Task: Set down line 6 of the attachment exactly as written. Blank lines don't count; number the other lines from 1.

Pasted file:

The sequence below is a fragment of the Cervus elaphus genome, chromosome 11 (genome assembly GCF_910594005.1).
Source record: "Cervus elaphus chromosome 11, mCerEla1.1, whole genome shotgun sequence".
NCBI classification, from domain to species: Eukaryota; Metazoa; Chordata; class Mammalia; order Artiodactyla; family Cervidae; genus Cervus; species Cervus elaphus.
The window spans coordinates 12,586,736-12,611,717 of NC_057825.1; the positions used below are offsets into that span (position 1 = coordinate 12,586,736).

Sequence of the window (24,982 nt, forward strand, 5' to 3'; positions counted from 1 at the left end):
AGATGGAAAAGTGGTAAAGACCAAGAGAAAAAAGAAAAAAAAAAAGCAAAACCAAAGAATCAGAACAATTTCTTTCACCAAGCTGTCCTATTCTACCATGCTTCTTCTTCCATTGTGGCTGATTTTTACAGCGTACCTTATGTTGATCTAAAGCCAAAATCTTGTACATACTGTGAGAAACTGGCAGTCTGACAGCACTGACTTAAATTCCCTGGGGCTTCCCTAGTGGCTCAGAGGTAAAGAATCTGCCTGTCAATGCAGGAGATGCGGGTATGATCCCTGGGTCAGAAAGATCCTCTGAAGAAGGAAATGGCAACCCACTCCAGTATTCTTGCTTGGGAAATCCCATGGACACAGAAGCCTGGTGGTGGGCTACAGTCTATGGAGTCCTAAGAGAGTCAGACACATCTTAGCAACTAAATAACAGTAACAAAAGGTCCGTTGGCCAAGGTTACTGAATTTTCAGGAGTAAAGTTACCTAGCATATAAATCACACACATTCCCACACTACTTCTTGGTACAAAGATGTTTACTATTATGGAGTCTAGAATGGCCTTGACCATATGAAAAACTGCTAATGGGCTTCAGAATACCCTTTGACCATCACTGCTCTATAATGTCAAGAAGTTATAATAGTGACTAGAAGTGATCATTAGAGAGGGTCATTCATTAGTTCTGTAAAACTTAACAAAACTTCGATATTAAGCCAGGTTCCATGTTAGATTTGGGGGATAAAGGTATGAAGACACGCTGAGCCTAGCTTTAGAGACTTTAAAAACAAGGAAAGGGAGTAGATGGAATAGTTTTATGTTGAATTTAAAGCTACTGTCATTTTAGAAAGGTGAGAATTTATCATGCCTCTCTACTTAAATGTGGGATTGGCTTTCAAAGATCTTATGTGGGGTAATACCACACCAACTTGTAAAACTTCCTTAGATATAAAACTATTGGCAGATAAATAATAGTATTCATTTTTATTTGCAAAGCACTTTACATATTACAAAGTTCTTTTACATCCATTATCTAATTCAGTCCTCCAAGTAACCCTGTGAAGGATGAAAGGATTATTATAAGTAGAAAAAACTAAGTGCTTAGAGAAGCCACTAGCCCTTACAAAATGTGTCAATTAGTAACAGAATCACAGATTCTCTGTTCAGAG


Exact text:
AGATGGAAAAGTGGTAAAGACCAAGAGAAAAAAGAAAAAAAAAAAGCAAAACCAAAGAATCAGAACAATTTCTTTCACCAAGCTGTCCTATTCTACCATGCTTCTTCTTCCATTGTGGCTGATTTTTACAGCGTACCTTATGTTGATCTAAAGCCAAAATCTTGTACATACTGTGAGAAACTGGCAGTCTGACAGCACTGACTTAAATTCCCTGGGGCTTCCCTAGTGGCTCAGAGGTAAAGAATCTGCCTGTCAATGCAGGAGATGCGGGTATGATCCCTGGGTCAGAAAGATCCTCTGAAGAAGGAAATGGCAACCCACTCCAGTATTCTTGCTTGGGAAATCCCATGGACACAGAAGCCTGGTGGTGGGCTACAGTCTATGGAGTCCTAAGAGAGTCAGACACATCTTAGCAACTAAATAACAGTAACAAAAGGTCCGTTGGCCAAGGTTACTGAATTTTCAGGAGTAAAGTTACCTAGCATATAAATCACACACATTCCCACACTACTTCTTGGTACAAAGATGTTTACTATTATGGAGTCTAGAATGGCCTTGACCATATGAAAAACTGCTAATGGGCTTCAGAATACCCTTTGACCATCACTGCTCTATAATGTCAAGAAGTTATAATAGTGACTAGAAGTGATCATTAGAGAGGGTCATTCATTAGTTCTGTAAAACTTAACAAAACTTCGATATTAAGCCAGGTTCCATGTTAGATTTGGGGGATAAAGGTATGAAGACACGCTGAGCCTAGCTTTAGAGACTTTAAAAACAAGGAAAGGGAGTAGATGGAATAGTTTTATGTTGAATTTAAAGCTACTGTCATTTTAGAAAGGTGAGAATTTATCATGCCTCTCTACTTAAATGTGGGATTGGCTTTCAAAGATCTTATGTGGGGTAATACCACACCAACTTGTAAAACTTCCTTAGATATAAAACTATTGGCAGATAAATAATAGTATTCATTTTTATTTGCAAAGCACTTTACATATTACAAAGTTCTTTTACATCCATTATCTAATTCAGTCCTCCAAGTAACCCTGTGAAGGATGAAAGGATTATTATAAGTAGAAAAAACTAAGTGCTTAGAGAAGCCACTAGCCCTTACAAAATGTGTCAATTAGTAACAGAATCACAGATTCTCTGTTCAGAG